The Vintage Coloring Book: Gorgeous Vintage Designs to Make Your Own by Editors of Thunder Bay Press


Paperback, 256 pages
Published September 1st 2015 by Thunder Bay Press
Source: Raincoast books

 I was sent a copy of this for review purposes and while I’m not sure how exactly one reviews a colouring book, let me just talk about the designs present in the book. There’s a nice mix of detailed work juxtaposed with less detailed drawings to colour. So there is something for every mood. If you feel like doing meticulous work, there are pages that will cater to this desire. And if you feel like just colouring without being bothered by detail, there are pages for that too.

All drawings are blank on the other side so if you want to detach it from the book either to frame or give away, you can do so without harming the book or other pages. All in all, though the book lacks the cohesiveness of a Johanna Basford colouring book, it does offer hours of colouring entertainment.

The Reading Forecast

Last week was a busy one and one in which I didn’t much feel like reading. I did get some books read but nowhere near the number I thought I would. I also DNFed two that I thought I’d like. Here are the ones I did get read:

  1. The Zoya Factor by Anuja Chauhan
    It was so excellent to read a book that I could relate to. That was written by an Indian. It’s an amazing experience to have books directed at you. I stress that because most of the times I am a peripheral target for all the books I read. More on this in a later post.
  2. The Swing – Robert Louis Stevenson, Julie Morstad
    Beautifully done.
  3. We’ll Never Be Apart – Emiko Jean
    More on this at The Book Wars soon.
  4. Owls See Clearly At Night – Julie Flett
  5. Nimona – Noelle Stevenson
    Ahhhhh. So many feels. I’ll be talking about this on The Book Wars in November.
  6. Fable Comics edited by Chris Duffy
    Funny. Some more than others. I liked this collection quite a bit.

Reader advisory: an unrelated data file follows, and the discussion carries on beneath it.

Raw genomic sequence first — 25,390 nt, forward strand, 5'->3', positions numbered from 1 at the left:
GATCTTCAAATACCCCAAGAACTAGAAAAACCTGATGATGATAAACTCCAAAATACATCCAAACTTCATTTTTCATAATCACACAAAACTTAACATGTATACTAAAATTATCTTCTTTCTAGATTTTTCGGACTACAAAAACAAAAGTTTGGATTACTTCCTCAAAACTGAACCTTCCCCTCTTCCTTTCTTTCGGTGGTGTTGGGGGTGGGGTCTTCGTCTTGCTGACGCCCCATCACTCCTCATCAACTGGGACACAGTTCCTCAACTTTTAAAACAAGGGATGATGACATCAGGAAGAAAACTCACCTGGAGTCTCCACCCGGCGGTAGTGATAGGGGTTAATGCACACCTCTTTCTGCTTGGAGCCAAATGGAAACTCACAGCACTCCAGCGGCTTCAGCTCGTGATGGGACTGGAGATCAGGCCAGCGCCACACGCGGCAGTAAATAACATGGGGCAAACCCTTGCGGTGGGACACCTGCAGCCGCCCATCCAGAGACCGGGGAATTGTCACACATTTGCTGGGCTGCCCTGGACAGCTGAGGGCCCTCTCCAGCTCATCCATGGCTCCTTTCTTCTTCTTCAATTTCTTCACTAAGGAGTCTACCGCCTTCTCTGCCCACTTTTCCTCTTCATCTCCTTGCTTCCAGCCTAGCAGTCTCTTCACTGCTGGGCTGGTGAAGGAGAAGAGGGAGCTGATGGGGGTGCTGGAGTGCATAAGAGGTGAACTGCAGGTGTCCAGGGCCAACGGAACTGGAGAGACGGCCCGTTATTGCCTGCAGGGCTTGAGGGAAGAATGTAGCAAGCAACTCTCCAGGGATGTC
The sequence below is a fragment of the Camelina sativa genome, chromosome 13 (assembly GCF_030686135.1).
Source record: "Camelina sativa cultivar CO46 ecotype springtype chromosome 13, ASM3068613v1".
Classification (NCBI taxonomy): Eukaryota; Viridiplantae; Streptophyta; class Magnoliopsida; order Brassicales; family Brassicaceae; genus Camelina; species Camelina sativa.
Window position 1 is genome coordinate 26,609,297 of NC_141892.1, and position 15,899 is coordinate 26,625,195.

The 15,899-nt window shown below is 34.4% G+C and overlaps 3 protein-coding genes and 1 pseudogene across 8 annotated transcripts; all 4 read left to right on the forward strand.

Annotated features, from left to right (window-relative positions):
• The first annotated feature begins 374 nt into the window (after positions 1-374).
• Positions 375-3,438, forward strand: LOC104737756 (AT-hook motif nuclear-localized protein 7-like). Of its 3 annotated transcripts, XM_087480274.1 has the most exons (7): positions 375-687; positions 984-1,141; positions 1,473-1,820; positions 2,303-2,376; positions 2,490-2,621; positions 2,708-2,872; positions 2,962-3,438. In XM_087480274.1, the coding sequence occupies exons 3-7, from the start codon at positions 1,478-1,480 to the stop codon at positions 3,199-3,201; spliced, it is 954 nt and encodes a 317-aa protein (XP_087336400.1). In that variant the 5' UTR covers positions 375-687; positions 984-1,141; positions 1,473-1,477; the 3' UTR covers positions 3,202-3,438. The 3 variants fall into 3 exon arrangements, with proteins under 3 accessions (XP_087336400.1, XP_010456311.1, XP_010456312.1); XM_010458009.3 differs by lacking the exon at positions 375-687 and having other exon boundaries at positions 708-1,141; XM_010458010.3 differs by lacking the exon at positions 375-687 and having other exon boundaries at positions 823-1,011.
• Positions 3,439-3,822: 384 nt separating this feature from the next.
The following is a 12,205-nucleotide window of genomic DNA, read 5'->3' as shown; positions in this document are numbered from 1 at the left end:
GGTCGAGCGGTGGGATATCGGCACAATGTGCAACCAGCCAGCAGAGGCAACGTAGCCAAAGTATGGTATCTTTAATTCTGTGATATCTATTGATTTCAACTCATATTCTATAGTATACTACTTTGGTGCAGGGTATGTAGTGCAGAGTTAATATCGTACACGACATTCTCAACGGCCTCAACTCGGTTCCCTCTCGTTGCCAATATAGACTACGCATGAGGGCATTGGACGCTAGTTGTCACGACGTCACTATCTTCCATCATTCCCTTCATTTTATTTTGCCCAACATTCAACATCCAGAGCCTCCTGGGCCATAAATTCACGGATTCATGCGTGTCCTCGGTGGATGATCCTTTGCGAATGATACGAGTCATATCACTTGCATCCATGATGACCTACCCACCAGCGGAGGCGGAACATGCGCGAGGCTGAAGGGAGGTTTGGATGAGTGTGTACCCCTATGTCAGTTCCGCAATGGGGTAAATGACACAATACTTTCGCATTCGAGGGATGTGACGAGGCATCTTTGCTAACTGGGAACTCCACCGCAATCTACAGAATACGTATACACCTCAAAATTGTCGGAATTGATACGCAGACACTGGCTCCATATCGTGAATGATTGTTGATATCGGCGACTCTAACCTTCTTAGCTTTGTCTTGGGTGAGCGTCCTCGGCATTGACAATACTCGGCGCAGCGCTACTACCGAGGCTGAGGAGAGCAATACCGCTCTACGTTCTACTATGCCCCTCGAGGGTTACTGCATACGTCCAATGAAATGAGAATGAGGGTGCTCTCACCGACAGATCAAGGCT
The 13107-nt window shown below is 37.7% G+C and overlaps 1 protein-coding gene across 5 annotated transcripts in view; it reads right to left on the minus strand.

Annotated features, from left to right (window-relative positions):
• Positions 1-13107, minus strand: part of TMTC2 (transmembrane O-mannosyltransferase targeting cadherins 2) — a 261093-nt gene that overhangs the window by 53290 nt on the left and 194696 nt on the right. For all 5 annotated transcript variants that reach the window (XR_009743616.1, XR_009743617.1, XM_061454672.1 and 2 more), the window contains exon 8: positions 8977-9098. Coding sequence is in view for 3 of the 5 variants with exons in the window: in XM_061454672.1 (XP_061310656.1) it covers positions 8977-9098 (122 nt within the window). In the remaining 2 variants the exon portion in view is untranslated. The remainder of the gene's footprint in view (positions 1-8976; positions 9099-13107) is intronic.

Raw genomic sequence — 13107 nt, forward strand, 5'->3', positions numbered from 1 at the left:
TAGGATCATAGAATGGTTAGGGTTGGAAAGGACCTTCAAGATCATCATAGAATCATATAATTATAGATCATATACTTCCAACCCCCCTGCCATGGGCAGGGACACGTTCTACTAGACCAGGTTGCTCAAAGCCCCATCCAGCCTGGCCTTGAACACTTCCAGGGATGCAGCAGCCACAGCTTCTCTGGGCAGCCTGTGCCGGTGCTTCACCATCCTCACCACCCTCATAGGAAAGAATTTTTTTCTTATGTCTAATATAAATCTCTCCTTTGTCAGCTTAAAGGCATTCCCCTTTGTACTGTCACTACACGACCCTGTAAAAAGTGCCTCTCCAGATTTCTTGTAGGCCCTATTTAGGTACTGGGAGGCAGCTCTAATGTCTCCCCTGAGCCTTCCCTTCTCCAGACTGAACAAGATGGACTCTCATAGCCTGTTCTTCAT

7. The Book of Words – Jenny Erpenbeck
    I may review this or at least just talk about it. It was a strange book. Short but so dense.

Currently Reading:

Soundless by Richelle Mead
I should be done with this one by the end of today. It’s pretty short and fast-paced which honestly seems a bit considering the worldbuilding ought to be more but I’m enjoying it so that’s saying something, right?

To Read in the Coming Week:

  1. The Uninvited by Cat Winters
    I need to read this one before the 7th because the library wants it back then. Fingers crossed.
  2. Dumplin’ – Julie Murphy
    I have the 14th to read it but since I’m slow with contemps, I may as well get an early start.
  3. Ash and Bramble – Sarah Prineas
  4. Hilo book 1 – Judd Winnick
  5. The Lightning Dreamer – Margarita Engle

September Wrap-up and Book Haul

First, the delicious book haul:


19 books in total this month. Not pictured is Why Not Me? by Mindy Kaling which I have lent out to a friend. I bought The Vegetarian by Han Kang cuz I came upon it in a charity shop and I am always looking to add titles to my growing diverse bookshelf. The rest were either gifts or for review.

Now for the books I read last month. I read 48 titles, mainly graphic novels and manga. Some picturebooks and a lot of children’s lit as usual. I also finished The Luminaries which only took me 5 months to read. -_- Here’s the list:

  1. The Wolf Wilder – Katherine Rundell
  2. Hear the Wind Sing and Pinball 1973 – Haruki Murakami
  3. The Lost Marble Notebook of Forgotten Girl and Random Boy – Marie Jaskulka
  4. Marbles – Ellen Forney
  5. In the Forests of the Night – Kersten Hamilton
  6. Monkey High! vol 2-8 – Akira Shouko
  7. The Diabolical Miss Hyde – Viola Carr
  8. City of Stairs – Robert Jackson Bennett
  9. When the Stars Threw Down their Spears – Kersten Hamilton
  10. Untwine – Edwidge Danticat
  11. Pip Bartlett’s Guide to Magical Creatures – Jackon Pearce
  12. All the Rage – Courtney Summers
  13. I Wish… vol. 3-7 – Hyun-Joo Seo
  14. My Family Tree and Me – Dusan Petricic
  15. Amelia’s Middle-School Graduation Year Book – Marissa Moss
  16. Ravengirl – Audrey Niffenegger
  17. Lumberjanes vol. 1 – Noelle Stevenson
  18. The Storm Witch – Violette Malan
  19. Ms. Marvel vol. 2 – G. Willow Wilson
  20. Little Robot – Ben Hatke
  21. Advice to Little Girls – Mark Twain
  22. The Luminaries – Eleanor Catton